“Fora temer” is the brazilian version of “not my president”!
But in our case, we demand the current president “Michel Temer” to leave the presidency he assumed after our righteous president “Dilma Rousseff” was impeached in a very sketchy action of the ones who weren’t profiting “enough” from her government, and also from the ones who saw their business threatened by her. You know, Michel Temer was her vice president at the time.
It was all ridiculously manipulated, but it got a lot of Brazilians fighting between who supported Dilma and who supported the impeachment. The one’s supporting the impeachment were told the lie that all economical, and sociological problems were due Dilma’s (and her party) bad management. So since “everything wrong with Brazil” was supposedly Dilma’s fault, putting a different party in her place - even tho she won the election against the same party not two years before - would mean that “Brazil were fighting the corruption”;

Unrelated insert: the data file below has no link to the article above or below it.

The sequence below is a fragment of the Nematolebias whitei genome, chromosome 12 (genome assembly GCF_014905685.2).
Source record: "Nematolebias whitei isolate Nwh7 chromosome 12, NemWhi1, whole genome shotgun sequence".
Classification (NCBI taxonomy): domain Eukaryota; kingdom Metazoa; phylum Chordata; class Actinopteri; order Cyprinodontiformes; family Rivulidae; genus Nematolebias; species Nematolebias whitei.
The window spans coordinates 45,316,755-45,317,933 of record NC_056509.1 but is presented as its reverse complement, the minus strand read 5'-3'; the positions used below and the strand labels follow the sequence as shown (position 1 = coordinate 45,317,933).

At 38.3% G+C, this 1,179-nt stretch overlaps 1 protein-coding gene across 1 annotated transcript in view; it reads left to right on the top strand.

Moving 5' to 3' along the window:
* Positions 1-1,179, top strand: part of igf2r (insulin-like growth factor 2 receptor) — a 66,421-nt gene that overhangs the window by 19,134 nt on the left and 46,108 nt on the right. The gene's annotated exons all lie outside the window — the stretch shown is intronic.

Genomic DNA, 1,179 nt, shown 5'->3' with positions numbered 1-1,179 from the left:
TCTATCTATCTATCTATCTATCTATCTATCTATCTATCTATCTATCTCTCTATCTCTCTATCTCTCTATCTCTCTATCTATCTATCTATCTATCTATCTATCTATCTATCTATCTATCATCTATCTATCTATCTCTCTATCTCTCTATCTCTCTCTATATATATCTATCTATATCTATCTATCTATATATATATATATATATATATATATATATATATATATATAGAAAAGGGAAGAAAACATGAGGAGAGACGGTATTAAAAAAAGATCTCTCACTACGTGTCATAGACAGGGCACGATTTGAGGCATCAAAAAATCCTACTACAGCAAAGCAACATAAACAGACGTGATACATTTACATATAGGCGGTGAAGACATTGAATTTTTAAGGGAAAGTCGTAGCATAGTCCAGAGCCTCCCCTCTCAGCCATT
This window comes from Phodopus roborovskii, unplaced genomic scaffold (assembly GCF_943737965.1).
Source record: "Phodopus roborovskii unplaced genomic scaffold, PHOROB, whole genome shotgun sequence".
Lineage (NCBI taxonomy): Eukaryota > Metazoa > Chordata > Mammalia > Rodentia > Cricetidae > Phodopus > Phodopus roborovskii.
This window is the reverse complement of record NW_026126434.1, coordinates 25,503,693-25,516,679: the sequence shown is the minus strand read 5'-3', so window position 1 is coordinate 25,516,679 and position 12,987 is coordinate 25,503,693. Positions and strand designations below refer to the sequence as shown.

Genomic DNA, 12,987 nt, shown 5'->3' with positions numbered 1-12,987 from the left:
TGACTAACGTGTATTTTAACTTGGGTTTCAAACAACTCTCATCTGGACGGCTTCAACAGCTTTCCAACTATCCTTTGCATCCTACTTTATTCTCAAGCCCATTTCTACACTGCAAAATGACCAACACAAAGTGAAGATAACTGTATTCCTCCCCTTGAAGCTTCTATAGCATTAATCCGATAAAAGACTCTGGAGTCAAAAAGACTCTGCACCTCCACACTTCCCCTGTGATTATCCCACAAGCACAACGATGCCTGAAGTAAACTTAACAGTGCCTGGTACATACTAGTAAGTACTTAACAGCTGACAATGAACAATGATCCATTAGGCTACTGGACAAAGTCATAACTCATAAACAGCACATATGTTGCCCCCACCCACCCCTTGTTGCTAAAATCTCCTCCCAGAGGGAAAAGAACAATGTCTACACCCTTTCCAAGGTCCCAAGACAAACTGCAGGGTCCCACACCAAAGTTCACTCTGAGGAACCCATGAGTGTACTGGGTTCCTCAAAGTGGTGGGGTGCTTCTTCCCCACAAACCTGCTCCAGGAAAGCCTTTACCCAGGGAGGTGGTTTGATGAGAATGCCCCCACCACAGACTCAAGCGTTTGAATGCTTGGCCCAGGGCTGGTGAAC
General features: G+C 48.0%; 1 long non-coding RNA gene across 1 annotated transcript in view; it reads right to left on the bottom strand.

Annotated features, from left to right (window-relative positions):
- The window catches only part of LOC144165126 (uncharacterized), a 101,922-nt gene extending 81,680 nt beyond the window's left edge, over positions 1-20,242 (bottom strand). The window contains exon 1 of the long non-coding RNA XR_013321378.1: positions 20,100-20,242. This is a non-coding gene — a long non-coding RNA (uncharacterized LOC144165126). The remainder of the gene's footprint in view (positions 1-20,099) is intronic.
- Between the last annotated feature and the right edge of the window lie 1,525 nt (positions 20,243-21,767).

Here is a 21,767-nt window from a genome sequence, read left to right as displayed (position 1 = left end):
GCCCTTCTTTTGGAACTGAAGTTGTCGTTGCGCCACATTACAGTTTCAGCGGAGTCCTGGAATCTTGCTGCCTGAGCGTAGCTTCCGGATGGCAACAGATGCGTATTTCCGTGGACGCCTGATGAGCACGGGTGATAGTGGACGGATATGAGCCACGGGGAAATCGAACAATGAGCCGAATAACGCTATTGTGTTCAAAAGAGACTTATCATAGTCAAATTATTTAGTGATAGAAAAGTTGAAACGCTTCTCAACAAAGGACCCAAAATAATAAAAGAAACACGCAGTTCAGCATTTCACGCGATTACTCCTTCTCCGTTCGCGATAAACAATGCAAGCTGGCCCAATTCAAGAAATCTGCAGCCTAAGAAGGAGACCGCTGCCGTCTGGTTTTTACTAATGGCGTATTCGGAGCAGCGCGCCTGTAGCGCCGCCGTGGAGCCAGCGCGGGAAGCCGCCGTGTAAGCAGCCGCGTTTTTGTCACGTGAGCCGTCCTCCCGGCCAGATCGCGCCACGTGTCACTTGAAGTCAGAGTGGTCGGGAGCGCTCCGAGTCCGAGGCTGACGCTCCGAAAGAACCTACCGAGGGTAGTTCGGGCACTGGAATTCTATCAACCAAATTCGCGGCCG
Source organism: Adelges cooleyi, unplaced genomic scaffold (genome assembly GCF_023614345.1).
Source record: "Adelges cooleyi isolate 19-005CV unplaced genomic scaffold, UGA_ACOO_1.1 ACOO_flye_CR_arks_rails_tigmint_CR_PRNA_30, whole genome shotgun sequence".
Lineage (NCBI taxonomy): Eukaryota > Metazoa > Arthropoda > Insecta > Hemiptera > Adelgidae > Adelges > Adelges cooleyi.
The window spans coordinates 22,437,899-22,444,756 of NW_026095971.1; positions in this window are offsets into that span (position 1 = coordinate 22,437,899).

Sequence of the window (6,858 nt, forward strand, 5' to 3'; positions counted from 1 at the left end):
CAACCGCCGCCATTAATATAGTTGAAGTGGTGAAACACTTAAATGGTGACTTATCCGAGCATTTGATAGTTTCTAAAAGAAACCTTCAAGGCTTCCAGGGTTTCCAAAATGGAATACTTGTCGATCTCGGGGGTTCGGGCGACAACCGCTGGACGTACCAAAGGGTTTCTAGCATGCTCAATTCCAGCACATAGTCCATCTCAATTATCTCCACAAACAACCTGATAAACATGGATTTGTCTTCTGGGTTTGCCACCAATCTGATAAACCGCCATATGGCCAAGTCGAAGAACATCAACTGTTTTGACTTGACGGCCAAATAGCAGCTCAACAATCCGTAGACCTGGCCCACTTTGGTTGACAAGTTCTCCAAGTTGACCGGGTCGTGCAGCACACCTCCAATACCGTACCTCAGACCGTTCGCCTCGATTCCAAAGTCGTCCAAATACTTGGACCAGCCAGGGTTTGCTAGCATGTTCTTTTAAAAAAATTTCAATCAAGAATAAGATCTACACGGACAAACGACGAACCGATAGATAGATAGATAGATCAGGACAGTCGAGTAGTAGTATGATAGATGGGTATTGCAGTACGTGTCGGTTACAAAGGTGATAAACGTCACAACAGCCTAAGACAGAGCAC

… but the alternative party has an even bigger history in corruption than Dilma’s. So in the epitome of stupidity, people were repeating to others without thinking about “how they were fed up with Dilma’s party” and “how they were saving Brazilian from corrupt politicians”…
this is just an inch deep in the dirt just so you know.
the translation would be “GET OUT TEMER!”, which would mean “CAI FORA (get out) TEMER”, but is a common thing in Brazilian Portuguese to “eat” words because we naturally assume the previous verb tense, so you’ll see “FORA (out) TEMER”.
I’m afraid “out temer” wouldn’t make sense in English, and if it did, it may confuse some with the act of “outing” someone.
BRAZIL. Rio de Janeiro. March 15, 2017. A young man skateboards move in front of a fire set by protesters following a demonstration against proposed federal government reforms. Critics say the changes would reduce job security for Brazilian workers and the pension proposal would force many people to work longer to qualify for pensions and reduce retirement benefits for many.
my country: *falling apart* *pretty close to complete political and economic ruin*
me: *in absolute denial* should i make apple or banana cake tomorrow…? bruno sigrist needs to be in another show bc his old one is so bad it’s literally taking all of my will power to watch it…. where should i hang my new hogwarts poster….i think saturday i’ll crash at tony’s…
mom: marcia, come here and watch tv with us! history is being made!